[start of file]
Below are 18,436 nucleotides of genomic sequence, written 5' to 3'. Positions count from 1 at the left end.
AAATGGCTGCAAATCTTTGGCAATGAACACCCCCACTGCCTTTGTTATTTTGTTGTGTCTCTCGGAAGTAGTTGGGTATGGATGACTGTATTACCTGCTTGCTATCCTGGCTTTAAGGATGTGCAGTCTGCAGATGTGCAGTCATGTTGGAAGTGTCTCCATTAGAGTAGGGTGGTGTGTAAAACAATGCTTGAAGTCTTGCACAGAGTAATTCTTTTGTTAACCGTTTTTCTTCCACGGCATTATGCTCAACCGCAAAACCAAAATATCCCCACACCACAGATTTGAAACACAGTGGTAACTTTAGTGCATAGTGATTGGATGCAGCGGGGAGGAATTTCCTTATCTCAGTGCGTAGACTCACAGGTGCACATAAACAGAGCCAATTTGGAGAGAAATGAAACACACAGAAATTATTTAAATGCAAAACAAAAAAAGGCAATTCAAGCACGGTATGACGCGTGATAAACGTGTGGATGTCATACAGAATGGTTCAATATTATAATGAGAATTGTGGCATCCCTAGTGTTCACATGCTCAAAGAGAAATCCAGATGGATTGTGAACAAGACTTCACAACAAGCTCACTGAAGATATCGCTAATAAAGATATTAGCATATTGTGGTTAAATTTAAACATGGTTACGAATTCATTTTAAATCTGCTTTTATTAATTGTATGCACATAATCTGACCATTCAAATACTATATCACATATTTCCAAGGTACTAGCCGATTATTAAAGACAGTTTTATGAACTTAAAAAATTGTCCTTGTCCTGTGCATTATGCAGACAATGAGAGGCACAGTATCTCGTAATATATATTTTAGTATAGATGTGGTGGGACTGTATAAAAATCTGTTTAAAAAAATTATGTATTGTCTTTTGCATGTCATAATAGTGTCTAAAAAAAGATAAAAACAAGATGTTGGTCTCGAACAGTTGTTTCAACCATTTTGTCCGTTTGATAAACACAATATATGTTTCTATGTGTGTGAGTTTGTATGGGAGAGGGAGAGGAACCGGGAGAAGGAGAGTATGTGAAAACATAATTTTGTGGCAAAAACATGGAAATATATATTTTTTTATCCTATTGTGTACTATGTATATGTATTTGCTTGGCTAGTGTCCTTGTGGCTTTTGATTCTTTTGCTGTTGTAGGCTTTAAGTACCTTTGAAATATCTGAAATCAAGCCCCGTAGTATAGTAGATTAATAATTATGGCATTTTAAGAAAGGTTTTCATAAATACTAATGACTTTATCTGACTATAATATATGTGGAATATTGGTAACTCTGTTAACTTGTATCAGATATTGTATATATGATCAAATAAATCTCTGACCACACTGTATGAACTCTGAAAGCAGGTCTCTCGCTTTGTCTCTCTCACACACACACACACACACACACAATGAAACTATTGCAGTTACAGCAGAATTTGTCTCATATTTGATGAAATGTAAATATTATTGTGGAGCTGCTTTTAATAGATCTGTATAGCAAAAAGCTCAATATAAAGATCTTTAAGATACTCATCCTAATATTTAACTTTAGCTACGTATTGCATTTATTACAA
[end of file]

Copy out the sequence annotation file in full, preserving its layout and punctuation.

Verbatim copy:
Below are 18,436 nucleotides of genomic sequence, written 5' to 3'. Positions count from 1 at the left end.
AAATGGCTGCAAATCTTTGGCAATGAACACCCCCACTGCCTTTGTTATTTTGTTGTGTCTCTCGGAAGTAGTTGGGTATGGATGACTGTATTACCTGCTTGCTATCCTGGCTTTAAGGATGTGCAGTCTGCAGATGTGCAGTCATGTTGGAAGTGTCTCCATTAGAGTAGGGTGGTGTGTAAAACAATGCTTGAAGTCTTGCACAGAGTAATTCTTTTGTTAACCGTTTTTCTTCCACGGCATTATGCTCAACCGCAAAACCAAAATATCCCCACACCACAGATTTGAAACACAGTGGTAACTTTAGTGCATAGTGATTGGATGCAGCGGGGAGGAATTTCCTTATCTCAGTGCGTAGACTCACAGGTGCACATAAACAGAGCCAATTTGGAGAGAAATGAAACACACAGAAATTATTTAAATGCAAAACAAAAAAAGGCAATTCAAGCACGGTATGACGCGTGATAAACGTGTGGATGTCATACAGAATGGTTCAATATTATAATGAGAATTGTGGCATCCCTAGTGTTCACATGCTCAAAGAGAAATCCAGATGGATTGTGAACAAGACTTCACAACAAGCTCACTGAAGATATCGCTAATAAAGATATTAGCATATTGTGGTTAAATTTAAACATGGTTACGAATTCATTTTAAATCTGCTTTTATTAATTGTATGCACATAATCTGACCATTCAAATACTATATCACATATTTCCAAGGTACTAGCCGATTATTAAAGACAGTTTTATGAACTTAAAAAATTGTCCTTGTCCTGTGCATTATGCAGACAATGAGAGGCACAGTATCTCGTAATATATATTTTAGTATAGATGTGGTGGGACTGTATAAAAATCTGTTTAAAAAAATTATGTATTGTCTTTTGCATGTCATAATAGTGTCTAAAAAAAGATAAAAACAAGATGTTGGTCTCGAACAGTTGTTTCAACCATTTTGTCCGTTTGATAAACACAATATATGTTTCTATGTGTGTGAGTTTGTATGGGAGAGGGAGAGGAACCGGGAGAAGGAGAGTATGTGAAAACATAATTTTGTGGCAAAAACATGGAAATATATATTTTTTTATCCTATTGTGTACTATGTATATGTATTTGCTTGGCTAGTGTCCTTGTGGCTTTTGATTCTTTTGCTGTTGTAGGCTTTAAGTACCTTTGAAATATCTGAAATCAAGCCCCGTAGTATAGTAGATTAATAATTATGGCATTTTAAGAAAGGTTTTCATAAATACTAATGACTTTATCTGACTATAATATATGTGGAATATTGGTAACTCTGTTAACTTGTATCAGATATTGTATATATGATCAAATAAATCTCTGACCACACTGTATGAACTCTGAAAGCAGGTCTCTCGCTTTGTCTCTCTCACACACACACACACACACACACAATGAAACTATTGCAGTTACAGCAGAATTTGTCTCATATTTGATGAAATGTAAATATTATTGTGGAGCTGCTTTTAATAGATCTGTATAGCAAAAAGCTCAATATAAAGATCTTTAAGATACTCATCCTAATATTTAACTTTAGCTACGTATTGCATTTATTACAA